Wednesday, June 09, 2004
Courtesy of Zemblan patriot K.Z.: They know we like it when they talk dirty to us, because they keep on doing it:
The Department of Justice reportedly has thousands of hours of Enron employees recorded during the West Coast power crisis. Now, some in Congress want all the tapes released.That manufactured crisis, and the contracts California was forced to sign in order to keep the lights on, are in large part responsible for the state's budget woes. And those budget woes were in large part responsible for the recall election that replaced Democrat Gray Davis with the fellow below, who despite his campaign promises has attacked the deficit in textbook Republican fashion -- by slashing funds for education and social services:
"I want to make sure that no federal agency suppresses this information, makes the case harder for us to get relief," says U.S. Sen. Maria Cantwell, D-Wash . . . .
In one tape, an employee says, "You gotta think the economy is going to fucking get crushed, man. This is like a recession waiting to fucking happen."
The tapes show Enron tried to bring California to its knees.
Elsewhere on the tapes, another employee says, "This is where California breaks."
"Yeah, it sure does man," says another.
And they proposed to do that by exporting energy out of the state so the company could drive up prices even more.
"What we need to do is to help in the cause of, ah, downfall of California," an employee is heard saying on the tapes. "You guys need to pull your megawatts out of California on a daily basis."
"They're on the ropes today," says another employee. "I exported like a fucking 400 megs."
"Wow,'' says another employee, "fuck 'em, right!" . . . .
The tapes could affect dozens of cases already filed against the company by California Attorney General Bill Lockyer.
"If these are ever heard by a jury, they're going get strung up," says Lockyer.
After hearing the tapes, the state's two U.S. senators demanded an immediate $8.9 billion refund . . . .
With Enron and other major energy companies in bankruptcy, big refunds are unlikely. But the tapes could provide the evidence states and cities need to break contracts they were forced to sign at the height of the energy crisis.
About two dozen of the more than one million Enron emails dealing with California's energy crisis, recently released by the Federal Energy Regulatory Commission (FERC), appear to make a strong case that the one-time high-flying energy company had some role in influencing the FERC decision three years ago—a major blow to California consumers and two of the state's investor-owned utilities that were teetering on the brink of bankruptcy. Utilities in California lost billions of dollars buying high-cost power on the wholesale market and selling it at a loss under a state mandated rate freeze.Draw your own conclusions. Need I mention that the top management of Enron -- the company that was, until recently, George Bush's #1 lifetime campaign donor -- remains at large?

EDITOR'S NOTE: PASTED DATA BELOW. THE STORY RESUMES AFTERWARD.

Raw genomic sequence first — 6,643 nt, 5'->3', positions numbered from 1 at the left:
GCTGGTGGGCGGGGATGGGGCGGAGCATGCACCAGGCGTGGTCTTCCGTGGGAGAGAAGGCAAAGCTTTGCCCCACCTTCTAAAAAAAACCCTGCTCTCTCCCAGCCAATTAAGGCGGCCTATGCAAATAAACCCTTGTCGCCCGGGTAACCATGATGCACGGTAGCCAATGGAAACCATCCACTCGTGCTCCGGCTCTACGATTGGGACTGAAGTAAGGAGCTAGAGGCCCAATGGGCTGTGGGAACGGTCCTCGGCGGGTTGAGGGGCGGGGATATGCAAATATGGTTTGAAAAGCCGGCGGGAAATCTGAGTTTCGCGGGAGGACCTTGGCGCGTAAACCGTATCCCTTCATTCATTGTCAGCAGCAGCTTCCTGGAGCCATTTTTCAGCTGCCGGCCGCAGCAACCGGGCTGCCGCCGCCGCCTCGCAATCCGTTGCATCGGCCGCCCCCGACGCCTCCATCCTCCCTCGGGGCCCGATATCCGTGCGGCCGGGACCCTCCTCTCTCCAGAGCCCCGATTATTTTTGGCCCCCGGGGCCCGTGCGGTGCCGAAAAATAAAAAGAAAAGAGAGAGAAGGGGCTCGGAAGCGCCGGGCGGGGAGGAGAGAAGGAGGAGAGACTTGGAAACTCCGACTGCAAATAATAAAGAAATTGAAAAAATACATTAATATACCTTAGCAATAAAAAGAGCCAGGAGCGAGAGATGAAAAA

The issue is of particular importance now because California's newly elected Republican governor, Arnold Schwarzenegger, has indicated through aides that he would try to quickly settle a number of the lawsuits the state has pending before FERC and the 9th Circuit Court of Appeals, many of which name Enron as a defendant.
Governor-elect Schwarzenegger secretly met with Ken Lay at the Peninsula Hotel in Beverly Hills in May 2001 to listen to Lay pitch solutions for the state's energy crisis. During the recall campaign, Bill Forman, the news editor at the Sacramento News & Review asked Schwarzenegger about the meeting. Schwarzenegger said he didn't recall meeting Ken Lay because there were more than 30 people in the room. If Schwarzenegger plans to fix the state's budget he better brush up on his basic math skills. According to a list of attendees uncovered by the consumer group Foundation for Taxpayer and Consumer Rights, there were 13 people at the meeting, including Schwarzengger.
Moreover, Schwarzenegger met privately with Lay and former Los Angeles Mayor Richard Riordan for about 15 minutes to discuss ways Schwarzenegger and Riordan could help solve the state's power crisis, according to one of Riordan's former deputies, who spoke on condition of anonymity because he still works with Riordan. Riordan has been named to Schwarzenegger's transition team.